Haggard Hawks and Paltry Poltroons: The Origins of English in Ten Words

Author(s): Paul Jones


What do the following ten words all have in common - haggard, mews, codger, arouse, musket, poltroon, gorge, allure, pounce and turn-tail? All fairly familiar and straightforward words, after a little digging into their histories it turns out that all of them derive from falconry: the adjective haggard described an adult falcon captured from the wild; mews were the enclosures hawks were kept in whilst moulting; codger is thought to come from 'cadger', the member of a hunting party who carried the birds' perches, and so on. This, essentially, is what Ten Words is all about - the book collects together hundreds of the most intriguing, surprising and little known histories and etymologies of a whole host of English words. From ancient place names to unusual languages, and obscure professions to military slang, this is a fascinating treasure trove of linguistic facts.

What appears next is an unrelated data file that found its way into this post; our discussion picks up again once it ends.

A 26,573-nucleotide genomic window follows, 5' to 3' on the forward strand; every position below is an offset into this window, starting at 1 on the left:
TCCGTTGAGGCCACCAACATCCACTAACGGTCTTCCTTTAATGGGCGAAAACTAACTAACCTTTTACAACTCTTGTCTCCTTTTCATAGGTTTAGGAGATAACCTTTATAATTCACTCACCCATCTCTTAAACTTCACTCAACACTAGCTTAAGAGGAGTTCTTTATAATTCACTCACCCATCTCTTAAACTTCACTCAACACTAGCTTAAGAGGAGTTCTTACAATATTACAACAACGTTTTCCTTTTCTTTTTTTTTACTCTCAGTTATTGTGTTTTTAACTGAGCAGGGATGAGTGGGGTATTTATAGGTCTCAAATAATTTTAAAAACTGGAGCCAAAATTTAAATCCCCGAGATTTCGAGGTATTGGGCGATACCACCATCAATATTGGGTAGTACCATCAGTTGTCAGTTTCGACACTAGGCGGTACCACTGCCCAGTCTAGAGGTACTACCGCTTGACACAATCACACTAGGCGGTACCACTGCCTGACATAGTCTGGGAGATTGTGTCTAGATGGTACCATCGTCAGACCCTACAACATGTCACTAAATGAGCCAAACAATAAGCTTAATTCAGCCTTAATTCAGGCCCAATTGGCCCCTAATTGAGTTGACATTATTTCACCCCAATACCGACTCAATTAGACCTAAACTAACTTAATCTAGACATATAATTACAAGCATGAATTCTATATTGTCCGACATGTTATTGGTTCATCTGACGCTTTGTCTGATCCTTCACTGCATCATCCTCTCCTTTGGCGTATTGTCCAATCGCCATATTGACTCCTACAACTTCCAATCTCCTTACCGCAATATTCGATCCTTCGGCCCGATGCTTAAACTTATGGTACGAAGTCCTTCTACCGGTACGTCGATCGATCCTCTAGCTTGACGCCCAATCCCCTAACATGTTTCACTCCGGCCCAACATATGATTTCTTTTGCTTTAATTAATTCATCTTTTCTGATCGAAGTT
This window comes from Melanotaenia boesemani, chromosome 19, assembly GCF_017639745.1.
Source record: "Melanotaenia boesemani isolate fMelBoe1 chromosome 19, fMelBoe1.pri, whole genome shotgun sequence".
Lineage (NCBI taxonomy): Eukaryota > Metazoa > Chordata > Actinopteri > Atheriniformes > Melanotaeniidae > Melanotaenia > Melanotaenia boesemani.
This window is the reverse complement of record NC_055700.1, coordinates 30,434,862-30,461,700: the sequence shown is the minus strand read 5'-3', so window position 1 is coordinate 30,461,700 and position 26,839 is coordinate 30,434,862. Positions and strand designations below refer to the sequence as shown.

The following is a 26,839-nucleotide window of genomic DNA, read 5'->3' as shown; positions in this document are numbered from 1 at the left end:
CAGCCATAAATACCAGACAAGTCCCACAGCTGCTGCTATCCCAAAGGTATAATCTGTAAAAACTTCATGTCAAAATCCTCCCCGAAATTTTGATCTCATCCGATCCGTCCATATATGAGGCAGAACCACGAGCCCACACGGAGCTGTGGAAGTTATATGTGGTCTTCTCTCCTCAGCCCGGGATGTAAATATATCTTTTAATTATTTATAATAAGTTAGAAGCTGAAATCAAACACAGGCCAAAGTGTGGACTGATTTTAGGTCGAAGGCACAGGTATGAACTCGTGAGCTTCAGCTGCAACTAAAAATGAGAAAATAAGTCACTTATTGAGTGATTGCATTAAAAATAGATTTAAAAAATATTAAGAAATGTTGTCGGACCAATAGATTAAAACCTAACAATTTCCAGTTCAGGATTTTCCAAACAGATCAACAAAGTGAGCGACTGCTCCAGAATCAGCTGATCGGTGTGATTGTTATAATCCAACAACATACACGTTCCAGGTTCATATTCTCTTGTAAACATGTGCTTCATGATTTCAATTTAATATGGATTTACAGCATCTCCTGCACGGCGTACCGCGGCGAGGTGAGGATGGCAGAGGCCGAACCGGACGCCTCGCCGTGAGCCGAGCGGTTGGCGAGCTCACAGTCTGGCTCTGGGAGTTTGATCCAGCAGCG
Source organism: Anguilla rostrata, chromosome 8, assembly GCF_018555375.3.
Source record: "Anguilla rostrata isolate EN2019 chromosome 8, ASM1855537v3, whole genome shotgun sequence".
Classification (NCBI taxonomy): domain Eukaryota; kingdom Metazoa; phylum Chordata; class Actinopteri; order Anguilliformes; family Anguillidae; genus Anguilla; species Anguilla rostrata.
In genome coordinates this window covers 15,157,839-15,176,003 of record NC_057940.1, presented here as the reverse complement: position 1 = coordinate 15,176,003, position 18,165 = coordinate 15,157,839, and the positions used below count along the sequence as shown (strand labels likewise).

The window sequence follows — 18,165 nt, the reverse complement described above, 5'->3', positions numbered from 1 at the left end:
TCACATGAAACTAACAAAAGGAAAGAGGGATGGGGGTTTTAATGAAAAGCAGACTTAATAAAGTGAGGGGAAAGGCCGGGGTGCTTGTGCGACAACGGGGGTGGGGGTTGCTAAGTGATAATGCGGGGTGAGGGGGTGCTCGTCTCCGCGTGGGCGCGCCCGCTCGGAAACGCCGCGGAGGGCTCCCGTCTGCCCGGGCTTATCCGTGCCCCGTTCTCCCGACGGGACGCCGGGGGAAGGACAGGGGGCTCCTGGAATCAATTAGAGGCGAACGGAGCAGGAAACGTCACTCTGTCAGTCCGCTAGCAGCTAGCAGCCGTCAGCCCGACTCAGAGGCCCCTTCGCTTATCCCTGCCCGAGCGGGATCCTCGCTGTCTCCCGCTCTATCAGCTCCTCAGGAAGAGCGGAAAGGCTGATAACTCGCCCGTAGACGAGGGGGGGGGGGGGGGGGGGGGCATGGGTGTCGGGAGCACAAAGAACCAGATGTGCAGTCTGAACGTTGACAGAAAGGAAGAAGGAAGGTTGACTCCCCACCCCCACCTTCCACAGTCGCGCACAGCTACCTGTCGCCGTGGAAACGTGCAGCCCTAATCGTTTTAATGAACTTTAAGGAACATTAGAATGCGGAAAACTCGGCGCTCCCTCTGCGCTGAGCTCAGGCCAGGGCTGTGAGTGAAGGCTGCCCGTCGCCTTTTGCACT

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An intriguing etymological tour through British history, cataloguing the varied roots of the English language.

Paul Jones previously authored The British Isles: A Trivia Gazetteer, a book on the origins of British place names. He is a journalist, magazine publisher and is currently studying at the Royal School of Music.

General Fields

  • : 9781472108067
  • : Constable and Robinson
  • : Constable
  • : September 2013
  • : 203mm X 138mm X 22mm
  • : United Kingdom
  • : January 2014
  • : books

Special Fields

  • : Hardback
  • : Paul Jones
  • : 288
  • : 422